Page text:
Externally, pressures on the national economy is ongoing. The Balance of Payments in Quarter II 2013 improved on the previous period, despite running an ongoing deficit. Gains in the balance of payments were supported by a significant surplus in the capital and financial account, among others, due to a deluge of foreign direct investment (FDI) and forex bonds issued by the Government. On the other hand, the deficit in the current account escalated, as a result of weak exports stemming from the global economic slowdown and tumbling international commodity prices amid rampant imports in line with seasonal patterns. The current account deficit was also the result of large debt interest repayments in the second quarter of 2013. Foreign exchange reserves at the end of July 2013 totalled US$92.67 billion, equivalent to 5.1 months of imports and servicing foreign debt repayments, which exceed international adequacy standards. Looking ahead, through a tighter monetary and macroprudential policy mix instituted by Bank Indonesia, coupled with close policy coordination with the Government, the balance of payments is projected to rebound on the back of a reduced current account deficit in line with the impact of weaker domestic demand and rupiah exchange rate corrections.

The rupiah exchange rate depreciated in July 2013 congruous with economic fundamentals. On average, the rupiah slid 1.95% (mtm) to a level of Rp10,071 per US dollar compared to the previous month. Concomitantly, in terms of point-to-point, the rupiah depreciated 3.43% and closed at a level of Rp10,278 per US dollar. Bank Indonesia observed that the downward rupiah trend, still consistent with its fundamental conditions, to support efforts to expedite external rebalancing as well as to catalyse healthier economic growth.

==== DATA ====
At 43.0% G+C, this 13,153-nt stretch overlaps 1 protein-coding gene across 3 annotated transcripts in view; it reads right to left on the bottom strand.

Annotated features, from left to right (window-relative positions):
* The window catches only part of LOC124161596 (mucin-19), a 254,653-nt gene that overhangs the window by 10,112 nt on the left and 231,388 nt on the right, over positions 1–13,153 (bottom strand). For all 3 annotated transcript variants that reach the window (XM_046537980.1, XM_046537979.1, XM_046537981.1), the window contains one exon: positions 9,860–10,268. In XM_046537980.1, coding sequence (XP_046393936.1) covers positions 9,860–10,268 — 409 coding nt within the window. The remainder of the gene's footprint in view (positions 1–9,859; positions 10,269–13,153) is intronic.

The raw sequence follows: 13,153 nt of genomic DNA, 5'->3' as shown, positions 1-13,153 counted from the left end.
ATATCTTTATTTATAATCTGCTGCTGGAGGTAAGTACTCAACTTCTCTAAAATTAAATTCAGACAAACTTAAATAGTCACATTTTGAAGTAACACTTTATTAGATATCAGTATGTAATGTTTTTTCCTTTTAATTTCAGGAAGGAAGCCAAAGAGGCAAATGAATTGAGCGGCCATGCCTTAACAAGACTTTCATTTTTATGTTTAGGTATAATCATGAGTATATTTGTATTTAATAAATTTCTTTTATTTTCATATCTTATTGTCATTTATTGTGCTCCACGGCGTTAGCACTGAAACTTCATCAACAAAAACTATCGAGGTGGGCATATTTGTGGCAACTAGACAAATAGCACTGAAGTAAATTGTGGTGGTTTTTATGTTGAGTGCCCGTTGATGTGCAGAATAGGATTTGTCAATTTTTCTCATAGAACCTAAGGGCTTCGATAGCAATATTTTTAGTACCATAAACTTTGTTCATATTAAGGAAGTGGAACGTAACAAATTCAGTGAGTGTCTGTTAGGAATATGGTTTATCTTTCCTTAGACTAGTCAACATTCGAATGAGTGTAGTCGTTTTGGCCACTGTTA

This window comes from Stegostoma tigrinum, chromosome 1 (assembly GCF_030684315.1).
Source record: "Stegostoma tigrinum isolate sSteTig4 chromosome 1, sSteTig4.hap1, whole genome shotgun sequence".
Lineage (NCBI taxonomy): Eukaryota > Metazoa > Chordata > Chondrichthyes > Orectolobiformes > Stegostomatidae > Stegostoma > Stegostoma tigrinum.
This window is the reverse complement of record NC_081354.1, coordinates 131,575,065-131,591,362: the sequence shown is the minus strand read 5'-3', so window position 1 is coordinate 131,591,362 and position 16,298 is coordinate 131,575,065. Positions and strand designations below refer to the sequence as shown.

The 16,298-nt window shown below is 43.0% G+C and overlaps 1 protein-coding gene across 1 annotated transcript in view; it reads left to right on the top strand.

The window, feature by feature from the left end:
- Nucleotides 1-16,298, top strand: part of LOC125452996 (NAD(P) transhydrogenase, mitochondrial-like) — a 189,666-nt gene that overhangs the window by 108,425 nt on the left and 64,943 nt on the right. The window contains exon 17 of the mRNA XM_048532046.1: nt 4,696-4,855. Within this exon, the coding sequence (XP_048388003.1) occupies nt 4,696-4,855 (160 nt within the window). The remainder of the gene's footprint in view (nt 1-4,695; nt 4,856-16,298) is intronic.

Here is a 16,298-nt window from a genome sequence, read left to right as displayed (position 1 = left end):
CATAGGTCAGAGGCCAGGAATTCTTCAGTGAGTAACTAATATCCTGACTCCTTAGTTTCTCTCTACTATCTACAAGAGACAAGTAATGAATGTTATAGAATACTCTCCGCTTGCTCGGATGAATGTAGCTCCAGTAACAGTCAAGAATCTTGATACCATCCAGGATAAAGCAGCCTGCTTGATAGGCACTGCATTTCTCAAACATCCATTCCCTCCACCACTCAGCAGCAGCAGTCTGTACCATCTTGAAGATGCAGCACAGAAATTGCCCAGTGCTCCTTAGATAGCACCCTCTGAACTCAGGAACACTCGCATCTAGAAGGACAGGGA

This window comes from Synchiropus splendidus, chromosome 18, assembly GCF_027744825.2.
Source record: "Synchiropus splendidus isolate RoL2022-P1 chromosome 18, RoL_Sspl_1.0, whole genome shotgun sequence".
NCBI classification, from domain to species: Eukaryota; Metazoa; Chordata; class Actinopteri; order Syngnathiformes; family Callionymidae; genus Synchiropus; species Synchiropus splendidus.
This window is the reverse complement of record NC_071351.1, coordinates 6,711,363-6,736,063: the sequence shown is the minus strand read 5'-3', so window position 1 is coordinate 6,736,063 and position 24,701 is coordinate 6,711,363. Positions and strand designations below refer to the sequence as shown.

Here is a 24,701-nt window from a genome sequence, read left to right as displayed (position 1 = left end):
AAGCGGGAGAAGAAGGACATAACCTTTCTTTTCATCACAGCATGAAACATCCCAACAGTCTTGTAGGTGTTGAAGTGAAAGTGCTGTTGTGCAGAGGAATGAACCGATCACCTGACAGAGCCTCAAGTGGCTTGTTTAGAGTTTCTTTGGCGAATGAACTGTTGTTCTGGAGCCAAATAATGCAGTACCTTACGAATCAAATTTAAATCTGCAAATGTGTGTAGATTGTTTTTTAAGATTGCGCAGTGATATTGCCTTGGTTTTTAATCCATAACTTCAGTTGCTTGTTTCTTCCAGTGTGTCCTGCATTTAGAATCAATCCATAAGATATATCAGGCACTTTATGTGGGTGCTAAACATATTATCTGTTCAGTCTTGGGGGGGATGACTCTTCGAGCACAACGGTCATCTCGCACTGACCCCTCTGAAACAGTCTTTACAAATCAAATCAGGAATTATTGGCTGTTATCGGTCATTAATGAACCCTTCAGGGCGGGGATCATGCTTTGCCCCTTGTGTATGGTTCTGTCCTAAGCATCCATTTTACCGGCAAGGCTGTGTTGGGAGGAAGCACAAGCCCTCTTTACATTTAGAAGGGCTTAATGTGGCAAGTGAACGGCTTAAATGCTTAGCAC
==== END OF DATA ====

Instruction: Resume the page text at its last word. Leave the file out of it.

CPI inflation soared in July 2013 to 3.29% (mtm) or 8.61% (yoy), well above the rate of inflation in June 2013 and Bank Indonesia projections too. The escalating rate of inflation caused by skyrocketing inflation of volatile foods, while inflation of administered prices as a direct result of subsidised fuel price hikes is in harmony with Bank Indonesia projections. Core inflation, despite a moderate increase, remained under control due to second-round effects that were less intense than their historical average when fuel prices have been raised in the past. Looking ahead, inflationary pressures are presently expected to ease after the holy fasting month of Ramadan and the start of the new academic year, as well as due to slower domestic economic growth. Bank Indonesia believes that a downward inflation rate trend in the future will ensure that headline inflation in 2014 returns to the target corridor of 4.5%±1%.

Financial system stability was well maintained, underpinned by stability in the banking industry. Amid a slowdown in bank credit growth, banking industry resilience remained solid, which was reflected by a capital adequacy ratio (CAR) of 18%, well above the minimum requirement of 8%, coupled with a low ratio of gross non-performing loans (NPL) at just 1.9% in June 2013. The overall banking liquidity is stable, despite a relatively high Loan-to-Deposit Ratio of 87.2% in June 2013. Meanwhile, credit growth slowed from 21.0% in May 2013 to 20.6% (yoy) in June 2013 due to the deleterious effect of weaker economic growth. Bank Indonesia will continue to monitor rapid credit growth at a number of banks and economic sectors, including those with high import contents, that could undermine the performance of the banking industry and unsettle financial system stability.

A complete report of the August Board of Governors’ Meeting, presenting macroeconomic developments and monetary policy will be published in the Monetary Policy Report (MPR). This publication is accessible through Bank Indonesia’s website.

Jakarta, 15 August 2013
Communications Department

Peter Jacobs